Caffeine Combats Inflammation-Related Heart Disease
Coffee lovers can quaff to their heart’s content, according to a new study from Stanford University. That’s because the results suggest that coffee may help prevent heart disease, heart attacks, and strokes. The long-term study of more than 100 adults tracked older people who fell into two groups. The first group had a genetic predisposition to having high levels of age-related inflammation and excess production of an inflammatory protein called IL-1-beta. The second group had far lower levels of inflammation. Individuals in the “high inflammation” group was much more likely to have elevated blood pressure and stiff coronary arteries. They also were much less likely to have a close relative who lived to at least age 90.
But researchers identified one lifestyle factor stood out: The “high inflammation” group drank almost no caffeinated beverages while the “low inflammation” group drank as much as seven cups of coffee per day. During the course of the study, the researchers found that this was no coincidence. In fact, caffeine blocked the inflammation levels, which have been linked with cardiovascular disease. “This inflammatory [mechanism] is mainly associated with infectious disease,” says Dr. Mark Davis, PhD, a senior co-author of the study, which was published online in the journal Nature Medicine.
“There’s always been a lot of speculation about the role of inflammation in cardiovascular disease. This is the first time the pathway has been associated with cardiovascular issues.” The results suggest that IL-1-beta may be one of many new molecular targets in the quest to conquer heart disease, which is the world’s leading cause of death.
Meanwhile, Davis notes that caffeine may not be the only beneficial anti-inflammatory component of coffee. “There are other things in coffee that are even more potent,” he says. “So just drinking Red Bull all day long probably isn’t the answer.”
For maximum heart protection, the best course is to either drink black coffee or plain tea, which may be just as effective, he says. Loading either beverage with sugar, cream, or other additives may negate their heart-healthy effects, he says.
The Stanford University study is one of the first to show exactly how coffee may take care of our tickers. But decades of observational studies suggest that caffeinated beverages are associated with multiple health benefits.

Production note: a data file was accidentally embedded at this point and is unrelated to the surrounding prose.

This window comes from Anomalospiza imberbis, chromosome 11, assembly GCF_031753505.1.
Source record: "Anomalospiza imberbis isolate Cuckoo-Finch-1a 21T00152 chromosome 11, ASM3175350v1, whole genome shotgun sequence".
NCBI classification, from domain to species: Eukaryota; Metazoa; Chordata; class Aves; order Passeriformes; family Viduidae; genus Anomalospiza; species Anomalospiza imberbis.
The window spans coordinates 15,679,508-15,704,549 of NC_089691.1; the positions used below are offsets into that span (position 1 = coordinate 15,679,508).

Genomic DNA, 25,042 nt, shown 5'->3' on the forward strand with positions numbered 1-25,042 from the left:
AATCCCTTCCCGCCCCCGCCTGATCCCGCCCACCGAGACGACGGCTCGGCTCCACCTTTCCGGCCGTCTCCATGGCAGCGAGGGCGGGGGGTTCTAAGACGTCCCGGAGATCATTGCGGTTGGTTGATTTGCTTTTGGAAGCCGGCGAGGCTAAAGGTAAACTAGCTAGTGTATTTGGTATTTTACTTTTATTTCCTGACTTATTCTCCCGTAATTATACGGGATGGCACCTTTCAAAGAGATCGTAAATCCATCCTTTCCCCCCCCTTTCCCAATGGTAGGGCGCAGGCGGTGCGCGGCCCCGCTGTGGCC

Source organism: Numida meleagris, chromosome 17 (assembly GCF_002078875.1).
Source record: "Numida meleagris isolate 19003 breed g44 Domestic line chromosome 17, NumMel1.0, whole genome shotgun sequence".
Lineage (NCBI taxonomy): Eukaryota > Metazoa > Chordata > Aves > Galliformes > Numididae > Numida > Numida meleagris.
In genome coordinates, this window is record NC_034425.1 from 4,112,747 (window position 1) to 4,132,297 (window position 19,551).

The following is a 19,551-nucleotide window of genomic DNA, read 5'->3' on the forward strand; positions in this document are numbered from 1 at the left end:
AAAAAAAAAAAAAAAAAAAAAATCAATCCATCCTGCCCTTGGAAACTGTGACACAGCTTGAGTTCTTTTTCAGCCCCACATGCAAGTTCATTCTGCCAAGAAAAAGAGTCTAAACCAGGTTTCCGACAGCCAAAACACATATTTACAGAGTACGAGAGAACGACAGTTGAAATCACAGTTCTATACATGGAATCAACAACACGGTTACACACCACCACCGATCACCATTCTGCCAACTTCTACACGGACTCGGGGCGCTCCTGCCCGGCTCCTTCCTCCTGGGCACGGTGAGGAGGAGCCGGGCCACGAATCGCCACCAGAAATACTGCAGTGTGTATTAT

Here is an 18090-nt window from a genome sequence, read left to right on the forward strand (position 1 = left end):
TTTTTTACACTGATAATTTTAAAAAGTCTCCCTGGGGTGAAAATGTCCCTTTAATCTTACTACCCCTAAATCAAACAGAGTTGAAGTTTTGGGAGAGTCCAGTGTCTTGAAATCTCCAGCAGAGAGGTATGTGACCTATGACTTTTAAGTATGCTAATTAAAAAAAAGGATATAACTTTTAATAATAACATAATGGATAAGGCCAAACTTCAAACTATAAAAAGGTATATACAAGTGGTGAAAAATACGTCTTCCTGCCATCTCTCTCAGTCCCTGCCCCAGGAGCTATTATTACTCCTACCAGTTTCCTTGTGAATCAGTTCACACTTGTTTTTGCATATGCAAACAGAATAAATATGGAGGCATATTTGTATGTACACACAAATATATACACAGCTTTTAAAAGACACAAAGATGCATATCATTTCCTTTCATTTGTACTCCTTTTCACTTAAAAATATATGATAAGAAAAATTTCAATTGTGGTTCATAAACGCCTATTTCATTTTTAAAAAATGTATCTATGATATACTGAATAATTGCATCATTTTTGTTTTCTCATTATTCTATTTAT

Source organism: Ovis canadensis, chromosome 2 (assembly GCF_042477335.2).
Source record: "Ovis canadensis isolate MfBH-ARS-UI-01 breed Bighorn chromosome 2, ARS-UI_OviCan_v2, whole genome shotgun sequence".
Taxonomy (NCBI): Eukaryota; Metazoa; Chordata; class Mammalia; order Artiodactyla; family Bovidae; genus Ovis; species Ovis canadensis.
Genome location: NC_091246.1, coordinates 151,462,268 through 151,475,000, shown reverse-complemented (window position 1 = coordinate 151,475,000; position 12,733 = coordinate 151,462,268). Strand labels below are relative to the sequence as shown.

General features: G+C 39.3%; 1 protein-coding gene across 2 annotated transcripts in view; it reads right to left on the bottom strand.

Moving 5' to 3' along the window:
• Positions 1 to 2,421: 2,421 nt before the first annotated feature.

These include a significantly reduced risk of the following age-related conditions:
Alzheimer’s disease. Up to 65 percent lower risk.
Cancer. 40 percent lower risk for liver cancer and 15 percent lower risk for colorectal cancer, the third- and fourth-leading causes of cancer death worldwide.
Depression and suicide. Women who drink four or more cups of coffee per day have a 20 percent lower risk of depression. People who consume that much have a whopping 53 percent lower risk of suicide.
Liver disease. People who drink four or more cups of coffee per day have an up to 80 percent lower risk of liver cirrhosis. Some research suggests that coffee can counteract the ill effects of alcohol on the liver.
Parkinson’s disease. Up to 60 percent lower risk.
Type 2 diabetes. Studies show an up to 67 percent lower risk associated with high coffee consumption.
Since coffee reduces the risk of so many-age related conditions, it follows that coffee drinking may prolong your life. Two large observational studies conducted over a period of 18-24 years found that coffee drinking decreased the risk of premature death by 20 percent for men and 26 percent for women.
Other benefits of coffee include:
Increased energy and cognition. Caffeine blocks an energy-decreasing neurotransmitter, and promotes energy-increasing neurotransmitters such as norepinephrine and dopamine. It also improves measures of memory, mood, vigilance, reaction times, and general cognitive function.
Increased physical performance. Caffeine increases levels of the “fight or flight” hormone epinephrine, which preps the body for intense activity. It also prompts fat cells to break down, which releases a quick source of fuel. Studies show an average 11-12 percent improvement in physical performance.
Increased fat burning. Caffeine boosts metabolic rates by 3-11% percent and increases fat burning by up to 29 percent in lean people and 10% in obese people.
Finally, coffee is a great source of vitamins, especially vitamins B2 and B5. It’s also the single biggest source of antioxidants in the standard American diet, a greater source of these essential nutrients than fruits and vegetables combined.